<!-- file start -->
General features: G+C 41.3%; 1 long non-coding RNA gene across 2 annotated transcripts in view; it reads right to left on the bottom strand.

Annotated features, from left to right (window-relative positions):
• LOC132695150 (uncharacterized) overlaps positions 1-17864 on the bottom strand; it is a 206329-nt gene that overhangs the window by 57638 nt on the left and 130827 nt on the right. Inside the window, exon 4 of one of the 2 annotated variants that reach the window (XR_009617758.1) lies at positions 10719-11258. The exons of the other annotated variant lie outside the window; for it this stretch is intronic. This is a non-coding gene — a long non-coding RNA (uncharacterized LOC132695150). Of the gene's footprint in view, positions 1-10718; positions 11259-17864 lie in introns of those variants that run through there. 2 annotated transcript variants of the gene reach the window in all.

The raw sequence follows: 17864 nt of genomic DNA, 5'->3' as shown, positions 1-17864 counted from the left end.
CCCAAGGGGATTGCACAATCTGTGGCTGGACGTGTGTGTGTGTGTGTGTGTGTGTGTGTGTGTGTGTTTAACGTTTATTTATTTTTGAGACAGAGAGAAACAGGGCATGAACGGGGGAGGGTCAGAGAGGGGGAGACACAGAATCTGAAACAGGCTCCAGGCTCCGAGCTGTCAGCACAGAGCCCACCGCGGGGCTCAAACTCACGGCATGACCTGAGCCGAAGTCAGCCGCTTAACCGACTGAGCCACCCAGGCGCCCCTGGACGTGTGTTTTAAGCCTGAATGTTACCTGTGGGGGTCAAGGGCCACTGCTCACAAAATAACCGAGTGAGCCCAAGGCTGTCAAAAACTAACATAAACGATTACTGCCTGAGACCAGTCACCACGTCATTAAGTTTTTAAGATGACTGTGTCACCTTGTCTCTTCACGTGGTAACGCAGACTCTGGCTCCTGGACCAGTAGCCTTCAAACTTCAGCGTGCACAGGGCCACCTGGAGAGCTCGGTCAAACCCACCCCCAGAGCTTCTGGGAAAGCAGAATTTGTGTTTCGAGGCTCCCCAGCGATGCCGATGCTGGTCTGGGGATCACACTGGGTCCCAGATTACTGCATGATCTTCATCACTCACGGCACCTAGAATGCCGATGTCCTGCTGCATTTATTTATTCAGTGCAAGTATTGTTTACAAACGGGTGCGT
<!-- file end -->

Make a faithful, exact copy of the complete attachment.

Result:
General features: G+C 41.3%; 1 long non-coding RNA gene across 2 annotated transcripts in view; it reads right to left on the bottom strand.

Annotated features, from left to right (window-relative positions):
• LOC132695150 (uncharacterized) overlaps positions 1-17864 on the bottom strand; it is a 206329-nt gene that overhangs the window by 57638 nt on the left and 130827 nt on the right. Inside the window, exon 4 of one of the 2 annotated variants that reach the window (XR_009617758.1) lies at positions 10719-11258. The exons of the other annotated variant lie outside the window; for it this stretch is intronic. This is a non-coding gene — a long non-coding RNA (uncharacterized LOC132695150). Of the gene's footprint in view, positions 1-10718; positions 11259-17864 lie in introns of those variants that run through there. 2 annotated transcript variants of the gene reach the window in all.

The raw sequence follows: 17864 nt of genomic DNA, 5'->3' as shown, positions 1-17864 counted from the left end.
CCCAAGGGGATTGCACAATCTGTGGCTGGACGTGTGTGTGTGTGTGTGTGTGTGTGTGTGTGTGTGTTTAACGTTTATTTATTTTTGAGACAGAGAGAAACAGGGCATGAACGGGGGAGGGTCAGAGAGGGGGAGACACAGAATCTGAAACAGGCTCCAGGCTCCGAGCTGTCAGCACAGAGCCCACCGCGGGGCTCAAACTCACGGCATGACCTGAGCCGAAGTCAGCCGCTTAACCGACTGAGCCACCCAGGCGCCCCTGGACGTGTGTTTTAAGCCTGAATGTTACCTGTGGGGGTCAAGGGCCACTGCTCACAAAATAACCGAGTGAGCCCAAGGCTGTCAAAAACTAACATAAACGATTACTGCCTGAGACCAGTCACCACGTCATTAAGTTTTTAAGATGACTGTGTCACCTTGTCTCTTCACGTGGTAACGCAGACTCTGGCTCCTGGACCAGTAGCCTTCAAACTTCAGCGTGCACAGGGCCACCTGGAGAGCTCGGTCAAACCCACCCCCAGAGCTTCTGGGAAAGCAGAATTTGTGTTTCGAGGCTCCCCAGCGATGCCGATGCTGGTCTGGGGATCACACTGGGTCCCAGATTACTGCATGATCTTCATCACTCACGGCACCTAGAATGCCGATGTCCTGCTGCATTTATTTATTCAGTGCAAGTATTGTTTACAAACGGGTGCGT